Delivering the 40th TB Davie Memorial Lecture, political analyst and businessman Dr Frederick van Zyl Slabbert described academic freedom as a never-ending quest.
Speaking at Jameson Hall on October 16, Van Zyl Slabbert said that dismissing academic freedom would result in dismal consequences and would ensure submission to dogmatism and orthodoxy that emanates from those who control power.
In his address, (he changed his original title: Benchmarking South Africa's Transition) Is Academic Freedom Still an Issue in the New South Africa?, Van Zyl Slabbert focused on three values of academic freedom. First, is the freedom that a university enjoys to appoint teachers and students to its own community and to teach what they feel should be taught. Second, is the autonomy an institution enjoys in relation to other institutions, such as the government. The third value, the one Van Zyl Slabbert felt strongest on, was that of institutional neutrality.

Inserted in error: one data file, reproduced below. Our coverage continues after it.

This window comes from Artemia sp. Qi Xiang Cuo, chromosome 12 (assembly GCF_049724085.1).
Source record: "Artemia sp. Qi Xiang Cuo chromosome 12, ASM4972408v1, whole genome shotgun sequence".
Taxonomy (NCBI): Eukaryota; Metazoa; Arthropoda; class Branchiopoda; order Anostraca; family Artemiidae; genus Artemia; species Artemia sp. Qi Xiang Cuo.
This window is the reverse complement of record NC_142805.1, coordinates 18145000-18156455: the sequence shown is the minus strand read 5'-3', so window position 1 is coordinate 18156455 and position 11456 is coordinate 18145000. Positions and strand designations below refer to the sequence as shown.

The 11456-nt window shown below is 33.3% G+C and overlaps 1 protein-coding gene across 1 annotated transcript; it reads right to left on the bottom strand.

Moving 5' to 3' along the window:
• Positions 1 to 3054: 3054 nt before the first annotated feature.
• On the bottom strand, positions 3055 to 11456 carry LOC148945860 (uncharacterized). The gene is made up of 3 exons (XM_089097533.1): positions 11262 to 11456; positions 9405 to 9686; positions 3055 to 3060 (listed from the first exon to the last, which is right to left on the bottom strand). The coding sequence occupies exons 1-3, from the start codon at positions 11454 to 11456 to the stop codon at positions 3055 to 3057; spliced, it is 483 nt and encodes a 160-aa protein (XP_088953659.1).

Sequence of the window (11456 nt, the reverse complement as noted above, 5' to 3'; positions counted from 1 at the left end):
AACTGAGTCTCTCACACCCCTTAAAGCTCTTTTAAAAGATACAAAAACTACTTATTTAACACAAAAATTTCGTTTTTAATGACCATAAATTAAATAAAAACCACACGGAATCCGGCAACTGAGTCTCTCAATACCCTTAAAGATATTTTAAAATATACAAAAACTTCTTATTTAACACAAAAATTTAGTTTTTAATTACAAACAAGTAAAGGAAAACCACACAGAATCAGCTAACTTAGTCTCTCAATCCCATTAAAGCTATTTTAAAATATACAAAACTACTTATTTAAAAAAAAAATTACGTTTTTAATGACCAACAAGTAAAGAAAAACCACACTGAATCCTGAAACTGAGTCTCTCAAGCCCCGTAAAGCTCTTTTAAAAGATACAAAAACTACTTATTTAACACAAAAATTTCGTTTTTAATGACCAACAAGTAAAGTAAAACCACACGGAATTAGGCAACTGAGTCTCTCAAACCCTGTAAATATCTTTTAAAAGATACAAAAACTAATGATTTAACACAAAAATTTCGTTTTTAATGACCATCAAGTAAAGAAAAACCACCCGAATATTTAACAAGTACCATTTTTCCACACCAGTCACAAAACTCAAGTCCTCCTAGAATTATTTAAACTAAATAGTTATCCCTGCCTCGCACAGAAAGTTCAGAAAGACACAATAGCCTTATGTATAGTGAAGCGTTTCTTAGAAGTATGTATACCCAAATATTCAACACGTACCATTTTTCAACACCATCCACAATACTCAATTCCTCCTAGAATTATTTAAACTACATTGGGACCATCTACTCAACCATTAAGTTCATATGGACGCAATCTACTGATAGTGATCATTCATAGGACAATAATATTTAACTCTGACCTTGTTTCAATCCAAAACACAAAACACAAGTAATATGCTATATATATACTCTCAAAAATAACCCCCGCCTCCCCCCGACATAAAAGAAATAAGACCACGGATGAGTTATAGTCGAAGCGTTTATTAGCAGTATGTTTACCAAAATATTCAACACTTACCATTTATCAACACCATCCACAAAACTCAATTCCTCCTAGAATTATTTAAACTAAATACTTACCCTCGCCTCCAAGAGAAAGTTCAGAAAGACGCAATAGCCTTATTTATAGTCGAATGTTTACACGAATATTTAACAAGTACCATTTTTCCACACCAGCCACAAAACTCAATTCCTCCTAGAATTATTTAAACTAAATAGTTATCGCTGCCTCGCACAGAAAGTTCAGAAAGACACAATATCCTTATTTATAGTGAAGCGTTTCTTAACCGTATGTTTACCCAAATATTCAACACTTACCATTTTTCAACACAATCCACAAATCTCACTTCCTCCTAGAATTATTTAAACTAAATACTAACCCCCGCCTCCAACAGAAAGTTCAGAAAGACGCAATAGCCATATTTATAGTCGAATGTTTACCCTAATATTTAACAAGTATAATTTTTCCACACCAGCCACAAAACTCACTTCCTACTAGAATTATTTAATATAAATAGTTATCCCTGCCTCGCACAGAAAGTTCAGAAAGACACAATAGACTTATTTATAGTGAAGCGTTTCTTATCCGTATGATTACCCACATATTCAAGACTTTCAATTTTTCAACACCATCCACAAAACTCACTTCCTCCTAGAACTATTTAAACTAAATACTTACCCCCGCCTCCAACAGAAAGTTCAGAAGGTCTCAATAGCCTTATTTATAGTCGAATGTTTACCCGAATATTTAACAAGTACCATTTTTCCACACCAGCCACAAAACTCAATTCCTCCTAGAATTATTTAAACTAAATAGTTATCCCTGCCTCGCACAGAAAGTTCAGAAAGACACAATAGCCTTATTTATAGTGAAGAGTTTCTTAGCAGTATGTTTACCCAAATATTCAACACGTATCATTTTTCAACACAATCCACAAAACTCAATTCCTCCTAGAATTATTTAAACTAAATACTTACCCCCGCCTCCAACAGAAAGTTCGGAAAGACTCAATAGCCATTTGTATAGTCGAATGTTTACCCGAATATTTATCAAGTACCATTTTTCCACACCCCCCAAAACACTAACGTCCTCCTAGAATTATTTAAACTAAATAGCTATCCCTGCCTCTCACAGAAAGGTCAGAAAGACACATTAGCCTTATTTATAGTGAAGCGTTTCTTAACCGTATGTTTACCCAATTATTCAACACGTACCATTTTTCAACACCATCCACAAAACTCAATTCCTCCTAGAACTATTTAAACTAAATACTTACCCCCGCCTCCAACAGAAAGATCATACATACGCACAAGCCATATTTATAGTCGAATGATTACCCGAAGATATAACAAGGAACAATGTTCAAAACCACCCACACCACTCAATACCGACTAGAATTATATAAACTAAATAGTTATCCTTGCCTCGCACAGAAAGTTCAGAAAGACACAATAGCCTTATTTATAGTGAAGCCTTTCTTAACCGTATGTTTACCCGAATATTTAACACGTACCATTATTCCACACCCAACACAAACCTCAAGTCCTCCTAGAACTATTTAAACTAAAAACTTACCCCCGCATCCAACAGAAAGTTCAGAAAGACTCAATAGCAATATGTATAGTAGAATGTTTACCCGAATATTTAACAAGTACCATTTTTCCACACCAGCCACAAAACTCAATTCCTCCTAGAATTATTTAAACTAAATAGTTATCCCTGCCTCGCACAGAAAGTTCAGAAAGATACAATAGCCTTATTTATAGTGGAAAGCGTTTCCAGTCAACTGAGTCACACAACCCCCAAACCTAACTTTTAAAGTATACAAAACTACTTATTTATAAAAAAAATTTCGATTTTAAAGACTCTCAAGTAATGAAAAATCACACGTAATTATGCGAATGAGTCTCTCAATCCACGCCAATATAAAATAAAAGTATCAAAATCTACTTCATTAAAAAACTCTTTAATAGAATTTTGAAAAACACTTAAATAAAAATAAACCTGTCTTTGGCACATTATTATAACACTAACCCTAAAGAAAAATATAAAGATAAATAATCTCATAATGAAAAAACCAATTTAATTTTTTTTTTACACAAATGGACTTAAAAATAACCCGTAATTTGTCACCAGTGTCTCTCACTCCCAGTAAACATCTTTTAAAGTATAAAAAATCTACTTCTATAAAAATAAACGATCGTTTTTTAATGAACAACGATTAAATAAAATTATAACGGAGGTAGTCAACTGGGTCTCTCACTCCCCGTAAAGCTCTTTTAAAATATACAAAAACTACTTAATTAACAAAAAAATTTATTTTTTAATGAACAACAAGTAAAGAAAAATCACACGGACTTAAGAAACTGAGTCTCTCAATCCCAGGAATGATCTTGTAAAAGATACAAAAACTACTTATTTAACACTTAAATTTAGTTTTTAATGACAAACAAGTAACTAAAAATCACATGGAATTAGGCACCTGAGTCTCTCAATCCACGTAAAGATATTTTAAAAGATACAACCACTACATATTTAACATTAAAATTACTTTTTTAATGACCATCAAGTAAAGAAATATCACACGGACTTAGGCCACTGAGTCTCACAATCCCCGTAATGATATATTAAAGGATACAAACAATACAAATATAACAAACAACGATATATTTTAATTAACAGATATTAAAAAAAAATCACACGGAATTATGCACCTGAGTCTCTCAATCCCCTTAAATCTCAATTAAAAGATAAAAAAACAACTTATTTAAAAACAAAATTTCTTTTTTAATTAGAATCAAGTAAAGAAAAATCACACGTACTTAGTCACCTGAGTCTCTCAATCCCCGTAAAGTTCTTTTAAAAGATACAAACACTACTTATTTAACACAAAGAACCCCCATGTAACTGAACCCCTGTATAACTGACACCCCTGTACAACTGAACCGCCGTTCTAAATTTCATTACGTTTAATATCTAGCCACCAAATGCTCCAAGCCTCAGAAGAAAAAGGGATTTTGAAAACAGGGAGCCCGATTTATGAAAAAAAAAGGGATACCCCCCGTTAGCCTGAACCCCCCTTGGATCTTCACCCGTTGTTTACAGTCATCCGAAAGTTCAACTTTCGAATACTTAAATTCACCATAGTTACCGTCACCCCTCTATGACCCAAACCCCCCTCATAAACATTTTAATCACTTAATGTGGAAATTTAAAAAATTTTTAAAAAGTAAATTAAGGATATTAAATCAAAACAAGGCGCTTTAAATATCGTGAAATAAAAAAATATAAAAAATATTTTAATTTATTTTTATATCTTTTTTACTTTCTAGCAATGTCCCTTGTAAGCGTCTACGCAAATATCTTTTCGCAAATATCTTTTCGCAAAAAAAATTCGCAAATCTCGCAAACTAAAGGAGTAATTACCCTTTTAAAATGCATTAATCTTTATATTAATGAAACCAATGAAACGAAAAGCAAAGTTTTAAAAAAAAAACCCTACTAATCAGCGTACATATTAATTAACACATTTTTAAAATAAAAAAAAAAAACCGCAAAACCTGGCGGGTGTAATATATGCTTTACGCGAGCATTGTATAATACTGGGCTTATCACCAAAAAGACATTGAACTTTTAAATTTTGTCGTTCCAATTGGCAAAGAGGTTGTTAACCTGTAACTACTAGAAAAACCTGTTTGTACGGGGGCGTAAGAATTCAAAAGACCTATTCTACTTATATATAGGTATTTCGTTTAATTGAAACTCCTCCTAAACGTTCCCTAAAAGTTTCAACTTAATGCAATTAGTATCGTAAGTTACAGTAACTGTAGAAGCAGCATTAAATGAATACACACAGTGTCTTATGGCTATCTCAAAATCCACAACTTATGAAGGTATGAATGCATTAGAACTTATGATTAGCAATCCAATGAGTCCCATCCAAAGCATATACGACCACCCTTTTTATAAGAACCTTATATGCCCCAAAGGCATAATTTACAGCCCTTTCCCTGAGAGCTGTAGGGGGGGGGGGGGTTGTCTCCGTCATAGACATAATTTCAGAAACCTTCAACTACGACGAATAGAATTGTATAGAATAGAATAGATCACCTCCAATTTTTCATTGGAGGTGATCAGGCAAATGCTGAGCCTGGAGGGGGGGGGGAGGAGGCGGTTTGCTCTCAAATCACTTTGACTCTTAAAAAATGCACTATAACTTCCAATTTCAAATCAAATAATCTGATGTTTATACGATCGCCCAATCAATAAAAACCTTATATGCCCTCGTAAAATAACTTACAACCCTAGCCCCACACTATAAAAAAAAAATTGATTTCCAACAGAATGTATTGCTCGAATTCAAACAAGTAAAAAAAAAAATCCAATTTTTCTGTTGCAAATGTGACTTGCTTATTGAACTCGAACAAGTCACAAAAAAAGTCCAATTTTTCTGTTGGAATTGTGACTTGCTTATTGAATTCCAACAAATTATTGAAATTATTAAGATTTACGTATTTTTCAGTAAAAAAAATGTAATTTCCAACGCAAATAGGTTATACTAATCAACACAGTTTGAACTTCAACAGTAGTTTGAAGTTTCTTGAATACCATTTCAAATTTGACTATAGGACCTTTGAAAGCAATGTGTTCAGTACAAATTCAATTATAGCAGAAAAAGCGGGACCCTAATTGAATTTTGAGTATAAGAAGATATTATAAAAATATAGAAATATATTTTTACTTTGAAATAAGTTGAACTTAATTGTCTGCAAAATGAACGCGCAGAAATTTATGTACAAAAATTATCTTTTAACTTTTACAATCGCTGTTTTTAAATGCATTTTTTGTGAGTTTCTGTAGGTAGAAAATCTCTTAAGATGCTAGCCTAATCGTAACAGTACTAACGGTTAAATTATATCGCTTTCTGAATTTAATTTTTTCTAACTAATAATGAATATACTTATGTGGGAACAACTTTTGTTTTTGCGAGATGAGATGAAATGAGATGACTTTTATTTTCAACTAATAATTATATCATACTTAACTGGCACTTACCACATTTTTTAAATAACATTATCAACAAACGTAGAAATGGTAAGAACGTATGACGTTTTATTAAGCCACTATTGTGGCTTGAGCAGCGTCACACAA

This refers to the situation where a university, as a corporate entity, does not allow its members to be coerced into taking a collective stand on controversial societal issues, usually ideological or political in nature.
"This is a difficult one, because there may be causes that can be so morally compelling that it is difficult to think of somebody not agreeing with you. Yet, I believe it is the lifeblood of intellectual inquiry to say to someone, 'you have the right to disagree with me'. Of course, this is not an unfettered right."
According to Van Zyl Slabbert, a university as a community can urge its members to adopt a collective view but it must never compel them to do so by discriminating against those who do not comply.
"An example of this was when, in 1604, King James I under the Act of Uniformity, required all professors to take an oath of loyalty to the Episcopalian Church," he explained. "And more recently, when I hear the President of Harvard University saying that any criticism of Israel in its struggle with the PLO is an act of anti-Semitism, I know that the principle of institutional neutrality is under siege."
In concluding, Van Zyl Slabbert said that South Africa was caught up in a process of institution building and that the country's universities should never be complacent as they are fundamentally important in this building activity.
"A commitment to academic freedom, in all the variations I have tried to sketch, will play a crucial role in our transformation."
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